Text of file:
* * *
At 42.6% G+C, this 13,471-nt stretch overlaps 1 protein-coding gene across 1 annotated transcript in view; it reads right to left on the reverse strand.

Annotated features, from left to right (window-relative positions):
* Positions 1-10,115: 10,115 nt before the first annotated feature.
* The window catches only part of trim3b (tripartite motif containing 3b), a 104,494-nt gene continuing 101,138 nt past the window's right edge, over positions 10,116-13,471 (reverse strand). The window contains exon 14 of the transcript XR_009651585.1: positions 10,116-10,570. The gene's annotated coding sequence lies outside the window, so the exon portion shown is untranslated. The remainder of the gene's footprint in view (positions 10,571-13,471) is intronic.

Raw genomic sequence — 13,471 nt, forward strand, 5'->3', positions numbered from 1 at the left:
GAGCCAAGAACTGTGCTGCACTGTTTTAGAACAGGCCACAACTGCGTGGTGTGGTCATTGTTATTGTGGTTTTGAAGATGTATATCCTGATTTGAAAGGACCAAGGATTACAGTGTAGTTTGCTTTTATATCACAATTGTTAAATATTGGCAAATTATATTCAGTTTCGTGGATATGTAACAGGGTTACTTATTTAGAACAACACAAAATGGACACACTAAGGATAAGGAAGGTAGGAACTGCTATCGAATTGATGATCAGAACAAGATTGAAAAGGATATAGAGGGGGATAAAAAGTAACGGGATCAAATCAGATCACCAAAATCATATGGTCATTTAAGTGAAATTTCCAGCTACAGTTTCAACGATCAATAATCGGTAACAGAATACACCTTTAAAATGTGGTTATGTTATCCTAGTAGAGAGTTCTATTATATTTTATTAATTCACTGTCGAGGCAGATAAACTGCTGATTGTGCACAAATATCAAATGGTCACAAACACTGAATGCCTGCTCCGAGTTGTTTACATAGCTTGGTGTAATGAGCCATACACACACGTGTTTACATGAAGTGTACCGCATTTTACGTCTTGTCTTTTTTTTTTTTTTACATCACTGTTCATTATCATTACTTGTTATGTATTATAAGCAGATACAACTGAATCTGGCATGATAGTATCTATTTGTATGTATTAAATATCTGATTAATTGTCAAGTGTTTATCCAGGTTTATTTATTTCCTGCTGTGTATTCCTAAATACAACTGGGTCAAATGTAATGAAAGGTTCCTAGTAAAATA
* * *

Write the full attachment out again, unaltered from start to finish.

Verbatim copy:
At 42.6% G+C, this 13,471-nt stretch overlaps 1 protein-coding gene across 1 annotated transcript in view; it reads right to left on the reverse strand.

Annotated features, from left to right (window-relative positions):
* Positions 1-10,115: 10,115 nt before the first annotated feature.
* The window catches only part of trim3b (tripartite motif containing 3b), a 104,494-nt gene continuing 101,138 nt past the window's right edge, over positions 10,116-13,471 (reverse strand). The window contains exon 14 of the transcript XR_009651585.1: positions 10,116-10,570. The gene's annotated coding sequence lies outside the window, so the exon portion shown is untranslated. The remainder of the gene's footprint in view (positions 10,571-13,471) is intronic.

Raw genomic sequence — 13,471 nt, forward strand, 5'->3', positions numbered from 1 at the left:
GAGCCAAGAACTGTGCTGCACTGTTTTAGAACAGGCCACAACTGCGTGGTGTGGTCATTGTTATTGTGGTTTTGAAGATGTATATCCTGATTTGAAAGGACCAAGGATTACAGTGTAGTTTGCTTTTATATCACAATTGTTAAATATTGGCAAATTATATTCAGTTTCGTGGATATGTAACAGGGTTACTTATTTAGAACAACACAAAATGGACACACTAAGGATAAGGAAGGTAGGAACTGCTATCGAATTGATGATCAGAACAAGATTGAAAAGGATATAGAGGGGGATAAAAAGTAACGGGATCAAATCAGATCACCAAAATCATATGGTCATTTAAGTGAAATTTCCAGCTACAGTTTCAACGATCAATAATCGGTAACAGAATACACCTTTAAAATGTGGTTATGTTATCCTAGTAGAGAGTTCTATTATATTTTATTAATTCACTGTCGAGGCAGATAAACTGCTGATTGTGCACAAATATCAAATGGTCACAAACACTGAATGCCTGCTCCGAGTTGTTTACATAGCTTGGTGTAATGAGCCATACACACACGTGTTTACATGAAGTGTACCGCATTTTACGTCTTGTCTTTTTTTTTTTTTTACATCACTGTTCATTATCATTACTTGTTATGTATTATAAGCAGATACAACTGAATCTGGCATGATAGTATCTATTTGTATGTATTAAATATCTGATTAATTGTCAAGTGTTTATCCAGGTTTATTTATTTCCTGCTGTGTATTCCTAAATACAACTGGGTCAAATGTAATGAAAGGTTCCTAGTAAAATA